Re: [ISN] Web extra: DOD, orgs: SANS survey findings not dire

From: InfoSec News (isn@private)
Date: Mon Jan 09 2006 - 22:32:54 PST

Forwarded from: Dennis Kezer <>

SANS seems to have completely missed the part that says technical
people must also be certified in the vendor specific technologies they
support. The CAPS are from the guidance, not from me.  They wisely
chose not to attempt to list these out as there are so many vendors
out there such a list would be all but impossible to compile or

C3.  In addition to the baseline IA certification requirement
for their level, IATs with privileged access MUST OBTAIN APPROPRIATE
they support as required by their employing organization.  This
requirement ensures they can effectively apply IA requirements to
their hardware and software systems.

-----Original Message-----

Paller said he is especially worried because the Defense Department
requires its frontline information assurance employees to have those
nontechnical certifications.

DOD officials are confident in their choice of certifications, said Bob
Lentz, director of information assurance in the DOD chief information
officer's office. The department has codified security competencies for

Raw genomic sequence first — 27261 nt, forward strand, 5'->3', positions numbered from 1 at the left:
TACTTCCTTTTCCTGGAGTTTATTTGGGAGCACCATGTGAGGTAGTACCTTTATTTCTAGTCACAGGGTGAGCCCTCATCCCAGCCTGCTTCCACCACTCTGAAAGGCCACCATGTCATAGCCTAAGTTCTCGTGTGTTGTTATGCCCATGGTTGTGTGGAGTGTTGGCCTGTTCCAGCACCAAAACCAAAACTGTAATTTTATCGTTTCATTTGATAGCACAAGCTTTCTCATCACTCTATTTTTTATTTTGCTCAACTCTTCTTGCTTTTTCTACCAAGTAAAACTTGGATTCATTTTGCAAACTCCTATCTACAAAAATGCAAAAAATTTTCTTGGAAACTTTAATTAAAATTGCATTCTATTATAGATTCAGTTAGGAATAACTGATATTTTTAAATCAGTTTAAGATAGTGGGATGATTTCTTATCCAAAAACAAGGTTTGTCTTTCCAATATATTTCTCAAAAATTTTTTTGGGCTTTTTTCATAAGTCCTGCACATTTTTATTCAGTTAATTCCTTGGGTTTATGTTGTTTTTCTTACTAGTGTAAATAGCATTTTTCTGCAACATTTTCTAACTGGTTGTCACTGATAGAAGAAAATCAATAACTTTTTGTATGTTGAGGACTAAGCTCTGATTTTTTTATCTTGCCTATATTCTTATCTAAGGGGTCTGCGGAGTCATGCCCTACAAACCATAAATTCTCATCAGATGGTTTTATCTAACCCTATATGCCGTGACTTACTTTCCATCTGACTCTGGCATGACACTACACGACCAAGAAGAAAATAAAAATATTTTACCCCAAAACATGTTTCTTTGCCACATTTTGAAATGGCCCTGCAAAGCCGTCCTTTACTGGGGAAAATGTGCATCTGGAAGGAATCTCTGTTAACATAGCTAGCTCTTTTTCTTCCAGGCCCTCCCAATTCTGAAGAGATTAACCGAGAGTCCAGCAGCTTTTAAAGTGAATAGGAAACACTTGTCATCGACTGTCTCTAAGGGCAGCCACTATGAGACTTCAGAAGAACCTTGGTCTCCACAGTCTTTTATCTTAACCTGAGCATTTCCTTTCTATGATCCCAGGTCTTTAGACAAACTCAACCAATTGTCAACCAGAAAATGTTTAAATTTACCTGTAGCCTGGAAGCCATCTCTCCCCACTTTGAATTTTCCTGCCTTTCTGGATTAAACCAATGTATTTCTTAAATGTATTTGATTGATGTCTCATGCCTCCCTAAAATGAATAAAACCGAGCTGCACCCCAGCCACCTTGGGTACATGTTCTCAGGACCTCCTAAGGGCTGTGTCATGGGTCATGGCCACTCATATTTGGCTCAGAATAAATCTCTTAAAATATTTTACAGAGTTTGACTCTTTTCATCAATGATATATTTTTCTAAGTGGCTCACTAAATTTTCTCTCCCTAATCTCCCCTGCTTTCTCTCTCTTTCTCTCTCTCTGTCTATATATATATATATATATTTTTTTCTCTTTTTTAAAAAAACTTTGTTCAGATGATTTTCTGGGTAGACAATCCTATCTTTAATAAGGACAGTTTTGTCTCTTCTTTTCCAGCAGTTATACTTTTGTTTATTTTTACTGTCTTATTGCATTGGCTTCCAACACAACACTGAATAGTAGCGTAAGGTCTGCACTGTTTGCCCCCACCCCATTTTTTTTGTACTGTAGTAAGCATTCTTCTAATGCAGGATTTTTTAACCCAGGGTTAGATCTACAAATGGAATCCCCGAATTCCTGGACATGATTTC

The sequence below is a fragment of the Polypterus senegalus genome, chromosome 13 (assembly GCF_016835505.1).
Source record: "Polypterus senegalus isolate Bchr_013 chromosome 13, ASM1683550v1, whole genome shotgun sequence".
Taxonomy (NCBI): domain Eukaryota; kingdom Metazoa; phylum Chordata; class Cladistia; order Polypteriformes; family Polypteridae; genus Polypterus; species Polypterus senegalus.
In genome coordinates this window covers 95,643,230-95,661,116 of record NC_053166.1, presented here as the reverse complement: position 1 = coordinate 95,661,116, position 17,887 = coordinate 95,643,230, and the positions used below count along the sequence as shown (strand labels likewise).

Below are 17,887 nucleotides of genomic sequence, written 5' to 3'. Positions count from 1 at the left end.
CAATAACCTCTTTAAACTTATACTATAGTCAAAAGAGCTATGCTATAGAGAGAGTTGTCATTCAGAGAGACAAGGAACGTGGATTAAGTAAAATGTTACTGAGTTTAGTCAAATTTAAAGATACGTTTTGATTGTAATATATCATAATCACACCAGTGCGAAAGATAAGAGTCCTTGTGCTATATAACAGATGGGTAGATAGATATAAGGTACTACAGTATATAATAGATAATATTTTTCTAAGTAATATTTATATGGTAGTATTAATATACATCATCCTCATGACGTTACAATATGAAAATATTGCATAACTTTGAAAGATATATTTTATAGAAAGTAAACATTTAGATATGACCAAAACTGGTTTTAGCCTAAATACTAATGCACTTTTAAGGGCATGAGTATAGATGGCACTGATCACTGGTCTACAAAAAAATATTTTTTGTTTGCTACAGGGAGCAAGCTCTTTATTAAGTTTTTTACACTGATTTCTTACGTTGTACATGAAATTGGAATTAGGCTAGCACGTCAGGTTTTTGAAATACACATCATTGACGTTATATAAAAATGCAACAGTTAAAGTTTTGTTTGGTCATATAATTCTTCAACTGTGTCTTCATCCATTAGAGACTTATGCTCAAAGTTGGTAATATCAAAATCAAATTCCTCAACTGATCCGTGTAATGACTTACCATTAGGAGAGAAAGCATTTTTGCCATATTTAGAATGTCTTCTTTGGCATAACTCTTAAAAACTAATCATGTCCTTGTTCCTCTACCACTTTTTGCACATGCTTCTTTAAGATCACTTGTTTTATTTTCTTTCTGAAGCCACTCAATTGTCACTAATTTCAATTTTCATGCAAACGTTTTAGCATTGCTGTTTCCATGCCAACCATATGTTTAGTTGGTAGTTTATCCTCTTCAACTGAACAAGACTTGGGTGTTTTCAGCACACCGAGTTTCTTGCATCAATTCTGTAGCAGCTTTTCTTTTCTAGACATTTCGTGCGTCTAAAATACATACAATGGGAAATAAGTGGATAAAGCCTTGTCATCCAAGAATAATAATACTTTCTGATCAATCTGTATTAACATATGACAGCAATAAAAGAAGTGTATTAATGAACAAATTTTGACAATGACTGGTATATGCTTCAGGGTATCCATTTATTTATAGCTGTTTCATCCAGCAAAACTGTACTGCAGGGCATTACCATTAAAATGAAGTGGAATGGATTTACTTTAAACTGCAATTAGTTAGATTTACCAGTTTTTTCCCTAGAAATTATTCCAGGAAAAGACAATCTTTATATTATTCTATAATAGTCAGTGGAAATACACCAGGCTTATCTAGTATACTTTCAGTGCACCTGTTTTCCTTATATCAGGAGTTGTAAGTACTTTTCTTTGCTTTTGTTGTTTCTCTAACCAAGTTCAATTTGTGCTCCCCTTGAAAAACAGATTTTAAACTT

its IT security employees under Directive 8570.1, "Information Assurance
Training, Certification, and Workforce Management." Frontline security
employees must have certifications from CompTIA or (ISC)2 but not SANS
or vendors.

"The key error is that [DOD officials] took security managers who never
had hands-on security experience to design a security certification,"
Paller said. "If all you've ever done is write policy, how would you
know what to do to secure a Unix box?"


Under DOD's directive, someone with CISSP certification could get any
technical or managerial position, even though CISSP should not qualify
people for technical positions because it is more analytical, Ashworth

Officials might have chosen CISSP because many people hold that
certification, which could make it easier for DOD to fill positions,
Ashworth said.

To improve frontline security, DOD and certification vendors must create
progressively harder, platform-specific security tests to evaluate
low-level security employees, Paller said.

Once they do, Paller predicts that the rest of the government and
industry will follow suit, improving security for everyone.

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